Climate change caused by human activities is one of the most serious, far-reaching, and urgent challenges faced by people living in Australia and elsewhere.
Climate change has, and will continue to increase both mean and extreme temperatures, as well as the frequency and severity of extreme weather events such as heatwaves, bushfires, floods and storms.
Impacts of climate change will create risks for health, livelihoods, water supply, human security and economic growth, with direct impact on the enjoyment and progressive realisation of human rights. The disruption caused by climate change will also place our communities and democratic institutions under great stress.
Climate change is a social justice and intergenerational equity issue. Climate-related risks will disproportionately impact people and communities experiencing disadvantage, as well as future generations. People experiencing disadvantage and discrimination have less resources to protect themselves from climate-related risks. They are less likely to be heard during public debate around mitigation and adaptation policies, and may become further disadvantaged in the event of an abrupt, badly planned transition.
Unabated, dangerous climate change will increasingly become a cause of disadvantage and a barrier to justice and fairness, endangering PIAC’s vision of a fair, just and democratic society.
We particularly acknowledge the impact climate change will have on First Nations people. Aboriginal and Torres Strait Islander people cared continuously for the Australian continent and islands for more than 60,000 years. We must continue to care for this land and its inhabitants in the future.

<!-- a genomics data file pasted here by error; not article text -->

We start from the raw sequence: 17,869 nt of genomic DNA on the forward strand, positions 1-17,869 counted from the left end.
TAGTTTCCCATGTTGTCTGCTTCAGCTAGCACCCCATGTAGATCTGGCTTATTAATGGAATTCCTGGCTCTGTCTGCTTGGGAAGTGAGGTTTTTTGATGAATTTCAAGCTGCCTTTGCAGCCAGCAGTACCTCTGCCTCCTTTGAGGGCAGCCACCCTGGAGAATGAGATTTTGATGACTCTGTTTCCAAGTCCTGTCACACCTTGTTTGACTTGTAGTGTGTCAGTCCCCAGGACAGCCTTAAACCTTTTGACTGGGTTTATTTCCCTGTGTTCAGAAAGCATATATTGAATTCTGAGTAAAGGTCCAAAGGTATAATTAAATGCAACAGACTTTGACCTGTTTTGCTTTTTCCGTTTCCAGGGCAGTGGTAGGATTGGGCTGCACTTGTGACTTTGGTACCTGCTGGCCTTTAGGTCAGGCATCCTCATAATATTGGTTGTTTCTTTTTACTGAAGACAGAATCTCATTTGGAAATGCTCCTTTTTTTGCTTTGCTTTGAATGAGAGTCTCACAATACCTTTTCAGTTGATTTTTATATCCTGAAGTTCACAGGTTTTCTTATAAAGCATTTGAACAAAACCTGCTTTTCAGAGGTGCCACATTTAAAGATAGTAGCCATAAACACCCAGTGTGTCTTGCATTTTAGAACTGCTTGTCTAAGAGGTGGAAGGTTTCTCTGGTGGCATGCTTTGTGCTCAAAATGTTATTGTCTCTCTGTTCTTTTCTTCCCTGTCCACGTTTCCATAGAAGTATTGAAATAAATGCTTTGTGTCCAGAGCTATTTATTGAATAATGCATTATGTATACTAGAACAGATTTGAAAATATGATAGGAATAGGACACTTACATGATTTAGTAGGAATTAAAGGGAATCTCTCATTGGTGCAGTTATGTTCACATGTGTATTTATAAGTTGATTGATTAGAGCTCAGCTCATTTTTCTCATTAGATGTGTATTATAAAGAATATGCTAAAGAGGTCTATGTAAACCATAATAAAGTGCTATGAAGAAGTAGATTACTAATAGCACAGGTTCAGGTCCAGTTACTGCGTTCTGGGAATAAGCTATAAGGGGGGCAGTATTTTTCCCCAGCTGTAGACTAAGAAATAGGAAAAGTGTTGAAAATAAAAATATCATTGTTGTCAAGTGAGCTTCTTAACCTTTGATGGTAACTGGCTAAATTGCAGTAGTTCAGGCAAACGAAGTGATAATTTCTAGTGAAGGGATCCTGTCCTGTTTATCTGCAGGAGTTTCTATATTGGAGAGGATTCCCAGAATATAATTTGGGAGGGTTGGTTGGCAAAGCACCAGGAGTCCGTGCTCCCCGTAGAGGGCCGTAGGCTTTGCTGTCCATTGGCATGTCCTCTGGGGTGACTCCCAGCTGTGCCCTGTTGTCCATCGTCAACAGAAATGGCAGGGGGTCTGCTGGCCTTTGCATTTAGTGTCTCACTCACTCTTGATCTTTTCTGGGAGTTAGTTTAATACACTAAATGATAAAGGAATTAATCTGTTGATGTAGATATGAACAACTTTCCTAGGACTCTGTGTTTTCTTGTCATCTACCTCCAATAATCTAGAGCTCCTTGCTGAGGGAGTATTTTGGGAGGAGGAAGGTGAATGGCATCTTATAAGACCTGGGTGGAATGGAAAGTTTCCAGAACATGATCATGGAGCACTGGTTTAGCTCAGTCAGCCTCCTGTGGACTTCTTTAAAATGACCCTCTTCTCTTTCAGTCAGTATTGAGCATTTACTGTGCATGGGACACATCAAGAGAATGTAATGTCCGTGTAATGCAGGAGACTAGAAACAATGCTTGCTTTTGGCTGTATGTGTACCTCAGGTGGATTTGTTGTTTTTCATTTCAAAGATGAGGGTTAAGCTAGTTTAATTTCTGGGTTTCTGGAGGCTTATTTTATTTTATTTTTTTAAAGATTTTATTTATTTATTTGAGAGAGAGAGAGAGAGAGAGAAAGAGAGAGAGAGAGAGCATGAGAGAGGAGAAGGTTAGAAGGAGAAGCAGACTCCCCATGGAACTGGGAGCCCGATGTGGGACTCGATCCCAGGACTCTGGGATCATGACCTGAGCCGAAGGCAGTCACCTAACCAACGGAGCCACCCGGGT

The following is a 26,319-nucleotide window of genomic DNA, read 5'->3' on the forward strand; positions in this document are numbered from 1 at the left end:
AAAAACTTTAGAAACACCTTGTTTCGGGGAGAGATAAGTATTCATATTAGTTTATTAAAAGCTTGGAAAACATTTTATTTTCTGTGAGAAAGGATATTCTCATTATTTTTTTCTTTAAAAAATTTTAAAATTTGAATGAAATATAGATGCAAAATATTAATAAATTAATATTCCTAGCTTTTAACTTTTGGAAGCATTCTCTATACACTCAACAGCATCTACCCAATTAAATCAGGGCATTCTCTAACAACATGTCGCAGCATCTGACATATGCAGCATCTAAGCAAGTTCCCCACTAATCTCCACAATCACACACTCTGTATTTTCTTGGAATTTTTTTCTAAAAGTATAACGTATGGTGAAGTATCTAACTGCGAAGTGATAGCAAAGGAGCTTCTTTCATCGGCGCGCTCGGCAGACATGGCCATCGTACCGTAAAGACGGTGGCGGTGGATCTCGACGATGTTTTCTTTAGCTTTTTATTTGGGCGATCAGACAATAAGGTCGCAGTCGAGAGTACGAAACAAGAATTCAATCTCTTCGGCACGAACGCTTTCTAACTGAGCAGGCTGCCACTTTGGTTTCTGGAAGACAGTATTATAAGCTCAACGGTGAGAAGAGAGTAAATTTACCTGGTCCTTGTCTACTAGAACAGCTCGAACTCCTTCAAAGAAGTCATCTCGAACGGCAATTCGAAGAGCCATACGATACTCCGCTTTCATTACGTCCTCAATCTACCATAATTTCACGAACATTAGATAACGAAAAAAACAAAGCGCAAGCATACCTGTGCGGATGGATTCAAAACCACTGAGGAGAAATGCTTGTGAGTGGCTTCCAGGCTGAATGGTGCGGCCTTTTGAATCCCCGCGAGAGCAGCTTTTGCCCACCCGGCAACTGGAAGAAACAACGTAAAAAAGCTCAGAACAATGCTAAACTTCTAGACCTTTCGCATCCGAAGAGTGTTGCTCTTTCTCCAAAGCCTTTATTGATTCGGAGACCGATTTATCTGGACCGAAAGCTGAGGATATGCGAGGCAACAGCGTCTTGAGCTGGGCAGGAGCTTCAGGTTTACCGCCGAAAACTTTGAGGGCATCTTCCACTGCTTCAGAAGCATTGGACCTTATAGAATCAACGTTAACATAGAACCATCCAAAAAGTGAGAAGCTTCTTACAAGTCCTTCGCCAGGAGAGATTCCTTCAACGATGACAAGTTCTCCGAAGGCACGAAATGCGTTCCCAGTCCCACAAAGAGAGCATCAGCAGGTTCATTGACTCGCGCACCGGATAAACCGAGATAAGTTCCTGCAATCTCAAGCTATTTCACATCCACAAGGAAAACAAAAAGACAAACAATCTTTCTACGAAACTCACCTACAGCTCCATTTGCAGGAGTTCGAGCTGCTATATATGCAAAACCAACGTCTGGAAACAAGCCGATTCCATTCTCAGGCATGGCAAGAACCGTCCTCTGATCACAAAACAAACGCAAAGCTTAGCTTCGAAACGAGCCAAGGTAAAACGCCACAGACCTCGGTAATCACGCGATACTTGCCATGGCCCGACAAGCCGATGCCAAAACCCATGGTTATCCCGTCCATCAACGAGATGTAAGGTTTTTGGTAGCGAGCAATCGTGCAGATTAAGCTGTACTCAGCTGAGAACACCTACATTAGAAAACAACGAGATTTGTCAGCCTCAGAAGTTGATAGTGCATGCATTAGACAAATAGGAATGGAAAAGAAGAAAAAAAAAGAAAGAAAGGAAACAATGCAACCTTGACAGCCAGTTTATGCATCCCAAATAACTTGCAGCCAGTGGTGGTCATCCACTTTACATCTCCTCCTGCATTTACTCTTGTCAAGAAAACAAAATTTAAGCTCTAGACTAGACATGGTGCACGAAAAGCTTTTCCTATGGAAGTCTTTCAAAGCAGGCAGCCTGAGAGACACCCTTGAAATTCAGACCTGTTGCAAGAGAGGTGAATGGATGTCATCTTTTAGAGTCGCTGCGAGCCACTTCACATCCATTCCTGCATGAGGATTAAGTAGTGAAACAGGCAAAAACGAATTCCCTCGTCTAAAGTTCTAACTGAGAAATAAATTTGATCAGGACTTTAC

The people who have historically contributed the least to greenhouse gas emissions will be disproportionately affected by the consequences of climate change. Climate justice means commitment to act to alleviate this injustice. The scale of the climate justice challenge, and the potential consequences of unabated climate change can be daunting.
But with crisis also comes opportunity. The necessary reshaping of our social and economic systems is an opportunity to reduce inequality and make progress towards social justice. Our climate crisis response must be based on a human rights framework and contribute to advancing human rights.
PIAC’s work will be just as important as ever as the impacts of climate change continue to materialise. We will need to protect and improve our democratic institutions. Accountability of decision-makers will remain essential. Transparency of law, policy, and decision-making processes will be needed for a fair and efficient climate change response. A strong civil society, with capacity to propose solutions to government and assist in their implementation, will help lead the way on climate justice.
We support the call of Community Legal Centres Australia for immediate action by Commonwealth, State, Territory and local government to rapidly reduce emissions, ensure a just transition to a carbon neutral economy, and create affordable, climate-safe communities.
We will continue to consider the impacts of the climate crisis on people facing disadvantage and the need to avoid catastrophic climate change through emissions reduction in PIAC’s work. PIAC will continue to work towards a more sustainable future in a fair, just and democratic society.